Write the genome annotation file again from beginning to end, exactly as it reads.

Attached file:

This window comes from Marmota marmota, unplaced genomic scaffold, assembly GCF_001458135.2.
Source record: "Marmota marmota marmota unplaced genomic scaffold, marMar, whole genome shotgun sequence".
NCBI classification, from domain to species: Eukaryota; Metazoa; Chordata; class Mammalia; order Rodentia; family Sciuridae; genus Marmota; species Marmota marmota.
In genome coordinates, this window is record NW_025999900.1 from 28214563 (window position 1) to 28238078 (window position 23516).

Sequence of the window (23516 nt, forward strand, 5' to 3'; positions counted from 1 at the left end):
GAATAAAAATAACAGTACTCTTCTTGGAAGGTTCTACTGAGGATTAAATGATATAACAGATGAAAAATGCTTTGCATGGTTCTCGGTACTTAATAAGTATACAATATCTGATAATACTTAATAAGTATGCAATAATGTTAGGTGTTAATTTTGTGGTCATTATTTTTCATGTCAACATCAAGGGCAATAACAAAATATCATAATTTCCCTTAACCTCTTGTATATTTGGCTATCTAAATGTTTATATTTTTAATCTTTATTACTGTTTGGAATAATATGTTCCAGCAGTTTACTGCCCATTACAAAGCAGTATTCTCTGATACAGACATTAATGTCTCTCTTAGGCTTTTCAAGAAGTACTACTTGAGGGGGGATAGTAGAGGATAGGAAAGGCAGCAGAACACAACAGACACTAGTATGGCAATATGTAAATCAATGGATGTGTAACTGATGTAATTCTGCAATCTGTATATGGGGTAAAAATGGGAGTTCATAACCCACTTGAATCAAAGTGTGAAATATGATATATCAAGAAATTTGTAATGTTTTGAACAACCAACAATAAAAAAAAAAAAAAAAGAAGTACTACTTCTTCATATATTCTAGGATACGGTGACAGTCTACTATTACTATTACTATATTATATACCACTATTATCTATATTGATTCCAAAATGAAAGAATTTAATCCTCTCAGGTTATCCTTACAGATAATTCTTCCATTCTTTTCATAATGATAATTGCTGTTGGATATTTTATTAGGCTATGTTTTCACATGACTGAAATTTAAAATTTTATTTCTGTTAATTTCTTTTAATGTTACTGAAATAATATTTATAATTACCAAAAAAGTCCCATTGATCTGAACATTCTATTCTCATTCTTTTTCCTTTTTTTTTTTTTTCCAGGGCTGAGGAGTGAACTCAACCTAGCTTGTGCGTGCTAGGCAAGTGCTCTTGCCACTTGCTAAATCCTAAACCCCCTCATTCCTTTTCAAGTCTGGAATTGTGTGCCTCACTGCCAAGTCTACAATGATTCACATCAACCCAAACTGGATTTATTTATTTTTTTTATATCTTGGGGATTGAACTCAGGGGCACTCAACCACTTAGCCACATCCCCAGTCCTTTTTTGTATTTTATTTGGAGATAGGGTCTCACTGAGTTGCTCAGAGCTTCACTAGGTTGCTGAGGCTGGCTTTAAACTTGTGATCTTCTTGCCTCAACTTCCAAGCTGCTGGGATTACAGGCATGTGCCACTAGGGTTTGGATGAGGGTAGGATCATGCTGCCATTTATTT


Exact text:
This window comes from Marmota marmota, unplaced genomic scaffold, assembly GCF_001458135.2.
Source record: "Marmota marmota marmota unplaced genomic scaffold, marMar, whole genome shotgun sequence".
NCBI classification, from domain to species: Eukaryota; Metazoa; Chordata; class Mammalia; order Rodentia; family Sciuridae; genus Marmota; species Marmota marmota.
In genome coordinates, this window is record NW_025999900.1 from 28214563 (window position 1) to 28238078 (window position 23516).

Sequence of the window (23516 nt, forward strand, 5' to 3'; positions counted from 1 at the left end):
GAATAAAAATAACAGTACTCTTCTTGGAAGGTTCTACTGAGGATTAAATGATATAACAGATGAAAAATGCTTTGCATGGTTCTCGGTACTTAATAAGTATACAATATCTGATAATACTTAATAAGTATGCAATAATGTTAGGTGTTAATTTTGTGGTCATTATTTTTCATGTCAACATCAAGGGCAATAACAAAATATCATAATTTCCCTTAACCTCTTGTATATTTGGCTATCTAAATGTTTATATTTTTAATCTTTATTACTGTTTGGAATAATATGTTCCAGCAGTTTACTGCCCATTACAAAGCAGTATTCTCTGATACAGACATTAATGTCTCTCTTAGGCTTTTCAAGAAGTACTACTTGAGGGGGGATAGTAGAGGATAGGAAAGGCAGCAGAACACAACAGACACTAGTATGGCAATATGTAAATCAATGGATGTGTAACTGATGTAATTCTGCAATCTGTATATGGGGTAAAAATGGGAGTTCATAACCCACTTGAATCAAAGTGTGAAATATGATATATCAAGAAATTTGTAATGTTTTGAACAACCAACAATAAAAAAAAAAAAAAAAGAAGTACTACTTCTTCATATATTCTAGGATACGGTGACAGTCTACTATTACTATTACTATATTATATACCACTATTATCTATATTGATTCCAAAATGAAAGAATTTAATCCTCTCAGGTTATCCTTACAGATAATTCTTCCATTCTTTTCATAATGATAATTGCTGTTGGATATTTTATTAGGCTATGTTTTCACATGACTGAAATTTAAAATTTTATTTCTGTTAATTTCTTTTAATGTTACTGAAATAATATTTATAATTACCAAAAAAGTCCCATTGATCTGAACATTCTATTCTCATTCTTTTTCCTTTTTTTTTTTTTTCCAGGGCTGAGGAGTGAACTCAACCTAGCTTGTGCGTGCTAGGCAAGTGCTCTTGCCACTTGCTAAATCCTAAACCCCCTCATTCCTTTTCAAGTCTGGAATTGTGTGCCTCACTGCCAAGTCTACAATGATTCACATCAACCCAAACTGGATTTATTTATTTTTTTTATATCTTGGGGATTGAACTCAGGGGCACTCAACCACTTAGCCACATCCCCAGTCCTTTTTTGTATTTTATTTGGAGATAGGGTCTCACTGAGTTGCTCAGAGCTTCACTAGGTTGCTGAGGCTGGCTTTAAACTTGTGATCTTCTTGCCTCAACTTCCAAGCTGCTGGGATTACAGGCATGTGCCACTAGGGTTTGGATGAGGGTAGGATCATGCTGCCATTTATTT